4) I think by isolate they mean the solid liquid extraction? and then after that we can do steam distillation?
    Offline

    16
    ReputationRep:
    (Original post by Daniel Atieh)
    Thank you once again

    1) Well. I will not even need to add any solvent here. Just direct separation.
    2) Are you sure they are miscible? Acetone is polar while hexane is non-polar (?)
    But even if they are miscible, can't I add a solvent which dissolves one more than the other and get what I need?
    3) I am confused here :/ Maybe because the amount is usually too small to be accurately separated using separatory funnel?
    4) I think by isolate they mean the solid liquid extraction? and then after that we can do steam distillation?
    2) I think hexane and acetone are miscible, yes. I'm sure it's a close thing, for hexane isn't in acetonitrile or acetic acid, but hexane and acetone do.

    As for an intermediary, I'm not sure. A lot of things, as you can see from hexane, are miscible with acetone. Attempting to get two phases may be hard.
    https://www.erowid.org/archive/rhodi...iscibility.pdf

    3) Maybe, I don't really understand the question.

    4) Generally you just to steam distillation to remove the compounds directly from the congealed mess in your flask.
    • Thread Starter
    Offline

    14
    ReputationRep:
    (Original post by Infraspecies)
    2) I think hexane and acetone are miscible, yes. I'm sure it's a close thing, for hexane isn't in acetonitrile or acetic acid, but hexane and acetone do.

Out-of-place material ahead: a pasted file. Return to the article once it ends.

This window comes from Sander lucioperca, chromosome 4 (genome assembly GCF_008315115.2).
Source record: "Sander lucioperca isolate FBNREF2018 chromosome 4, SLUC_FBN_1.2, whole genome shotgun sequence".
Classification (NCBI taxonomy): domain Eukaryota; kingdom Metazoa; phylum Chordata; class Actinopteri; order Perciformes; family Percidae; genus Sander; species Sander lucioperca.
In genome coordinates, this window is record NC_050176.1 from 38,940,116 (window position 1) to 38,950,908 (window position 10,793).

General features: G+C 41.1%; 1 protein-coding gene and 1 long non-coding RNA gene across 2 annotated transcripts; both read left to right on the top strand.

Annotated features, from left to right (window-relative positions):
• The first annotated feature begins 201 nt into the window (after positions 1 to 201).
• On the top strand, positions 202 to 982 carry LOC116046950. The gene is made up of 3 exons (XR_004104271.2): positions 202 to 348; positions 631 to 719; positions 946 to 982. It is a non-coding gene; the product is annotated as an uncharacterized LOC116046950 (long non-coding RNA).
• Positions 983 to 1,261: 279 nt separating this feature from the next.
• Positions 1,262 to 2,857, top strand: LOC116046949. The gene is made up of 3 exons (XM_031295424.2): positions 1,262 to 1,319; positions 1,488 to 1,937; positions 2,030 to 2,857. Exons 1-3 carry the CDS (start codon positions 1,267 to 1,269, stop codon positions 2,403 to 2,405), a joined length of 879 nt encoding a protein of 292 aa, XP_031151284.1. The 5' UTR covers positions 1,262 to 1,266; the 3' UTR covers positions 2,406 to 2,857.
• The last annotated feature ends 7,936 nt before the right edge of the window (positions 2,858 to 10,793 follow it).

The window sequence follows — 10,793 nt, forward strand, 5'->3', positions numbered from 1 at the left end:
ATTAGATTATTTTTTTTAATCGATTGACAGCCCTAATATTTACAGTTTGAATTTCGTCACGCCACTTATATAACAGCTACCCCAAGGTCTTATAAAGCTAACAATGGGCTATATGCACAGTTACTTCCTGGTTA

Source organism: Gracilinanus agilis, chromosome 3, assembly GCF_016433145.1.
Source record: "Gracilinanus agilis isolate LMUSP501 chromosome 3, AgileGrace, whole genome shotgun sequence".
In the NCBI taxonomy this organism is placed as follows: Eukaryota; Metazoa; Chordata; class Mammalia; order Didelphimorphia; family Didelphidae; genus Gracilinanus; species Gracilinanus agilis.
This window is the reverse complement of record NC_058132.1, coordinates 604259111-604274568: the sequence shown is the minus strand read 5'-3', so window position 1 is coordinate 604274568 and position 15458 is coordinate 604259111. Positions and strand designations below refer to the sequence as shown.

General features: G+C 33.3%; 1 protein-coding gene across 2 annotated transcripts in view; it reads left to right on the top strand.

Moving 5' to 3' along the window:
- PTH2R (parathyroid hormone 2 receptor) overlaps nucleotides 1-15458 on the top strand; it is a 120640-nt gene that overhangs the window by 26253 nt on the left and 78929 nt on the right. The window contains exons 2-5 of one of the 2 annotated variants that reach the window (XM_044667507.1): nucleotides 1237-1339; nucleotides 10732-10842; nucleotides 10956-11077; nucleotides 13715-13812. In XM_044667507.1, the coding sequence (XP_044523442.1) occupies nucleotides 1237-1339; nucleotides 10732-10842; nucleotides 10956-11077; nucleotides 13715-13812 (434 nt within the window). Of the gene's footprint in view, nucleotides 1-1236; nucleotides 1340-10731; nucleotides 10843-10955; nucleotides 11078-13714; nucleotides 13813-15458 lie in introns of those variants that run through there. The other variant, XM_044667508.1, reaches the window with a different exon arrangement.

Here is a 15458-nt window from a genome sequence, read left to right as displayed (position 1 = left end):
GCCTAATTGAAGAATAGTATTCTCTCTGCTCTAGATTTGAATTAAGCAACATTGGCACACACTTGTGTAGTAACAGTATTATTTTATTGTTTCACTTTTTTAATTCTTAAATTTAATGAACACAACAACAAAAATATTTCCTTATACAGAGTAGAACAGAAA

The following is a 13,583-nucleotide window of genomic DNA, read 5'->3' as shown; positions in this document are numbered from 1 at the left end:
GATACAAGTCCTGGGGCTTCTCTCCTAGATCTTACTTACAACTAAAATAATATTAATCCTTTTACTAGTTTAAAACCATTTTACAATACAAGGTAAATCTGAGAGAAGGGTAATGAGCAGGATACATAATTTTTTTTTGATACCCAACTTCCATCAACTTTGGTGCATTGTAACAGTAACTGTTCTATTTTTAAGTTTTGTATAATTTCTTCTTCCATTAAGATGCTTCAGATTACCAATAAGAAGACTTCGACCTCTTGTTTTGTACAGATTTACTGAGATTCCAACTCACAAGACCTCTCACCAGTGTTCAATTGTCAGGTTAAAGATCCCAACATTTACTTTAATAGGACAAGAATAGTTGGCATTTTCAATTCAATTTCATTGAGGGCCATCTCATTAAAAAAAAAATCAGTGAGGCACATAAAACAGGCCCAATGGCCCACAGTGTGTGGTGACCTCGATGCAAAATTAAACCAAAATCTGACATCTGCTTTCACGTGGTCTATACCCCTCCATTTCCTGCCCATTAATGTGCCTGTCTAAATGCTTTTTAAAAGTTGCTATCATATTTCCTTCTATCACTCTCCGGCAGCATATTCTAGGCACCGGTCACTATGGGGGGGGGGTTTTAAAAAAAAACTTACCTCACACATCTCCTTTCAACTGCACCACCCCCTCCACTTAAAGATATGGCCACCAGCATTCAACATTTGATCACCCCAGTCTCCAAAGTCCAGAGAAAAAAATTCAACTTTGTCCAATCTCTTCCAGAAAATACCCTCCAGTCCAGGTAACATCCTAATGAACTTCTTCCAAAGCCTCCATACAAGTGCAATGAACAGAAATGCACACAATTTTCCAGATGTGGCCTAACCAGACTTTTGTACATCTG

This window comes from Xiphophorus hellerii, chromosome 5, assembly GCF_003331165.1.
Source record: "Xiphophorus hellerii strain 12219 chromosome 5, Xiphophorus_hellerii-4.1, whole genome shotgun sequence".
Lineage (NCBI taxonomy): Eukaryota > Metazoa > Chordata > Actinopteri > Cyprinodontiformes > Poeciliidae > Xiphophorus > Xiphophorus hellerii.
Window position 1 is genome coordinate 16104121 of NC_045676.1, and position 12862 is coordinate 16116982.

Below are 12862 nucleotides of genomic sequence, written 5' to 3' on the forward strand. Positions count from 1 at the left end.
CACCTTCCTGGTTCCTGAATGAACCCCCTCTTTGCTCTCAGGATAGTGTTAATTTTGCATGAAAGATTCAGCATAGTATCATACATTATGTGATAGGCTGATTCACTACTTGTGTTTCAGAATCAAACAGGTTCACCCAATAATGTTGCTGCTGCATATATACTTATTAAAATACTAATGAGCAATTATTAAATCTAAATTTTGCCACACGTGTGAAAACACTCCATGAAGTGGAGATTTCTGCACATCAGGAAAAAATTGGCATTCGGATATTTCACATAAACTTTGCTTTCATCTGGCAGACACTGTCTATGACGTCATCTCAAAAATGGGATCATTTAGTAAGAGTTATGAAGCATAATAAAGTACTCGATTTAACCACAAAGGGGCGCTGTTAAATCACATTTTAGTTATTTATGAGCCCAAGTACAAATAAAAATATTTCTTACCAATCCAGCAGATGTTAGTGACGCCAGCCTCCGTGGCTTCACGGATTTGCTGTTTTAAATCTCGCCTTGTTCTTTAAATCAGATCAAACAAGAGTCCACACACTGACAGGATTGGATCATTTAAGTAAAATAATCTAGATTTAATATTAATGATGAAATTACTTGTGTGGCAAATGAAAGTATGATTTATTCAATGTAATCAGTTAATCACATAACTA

As for an intermediary, I'm not sure. A lot of things, as you can see from hexane, are miscible with acetone. Attempting to get two phases may be hard.
    https://www.erowid.org/archive/rhodi...iscibility.pdf

    3) Maybe, I don't really understand the question.

    4) Generally you just to steam distillation to remove the compounds directly from the congealed mess in your flask.
    I highly appreciate your efforts. Thanks a bunch!
 
 
 
Reply
Submit reply
Turn on thread page Beta
Updated: May 10, 2015

2,217

students online now

800,000+

Exam discussions

Find your exam discussion here

Poll
Should predicted grades be removed from the uni application process

The Student Room, Get Revising and Marked by Teachers are trading names of The Student Room Group Ltd.

Register Number: 04666380 (England and Wales), VAT No. 806 8067 22 Registered Office: International House, Queens Road, Brighton, BN1 3XE

Write a reply...
Reply
Hide
Reputation gems: You get these gems as you gain rep from other members for making good contributions and giving helpful advice.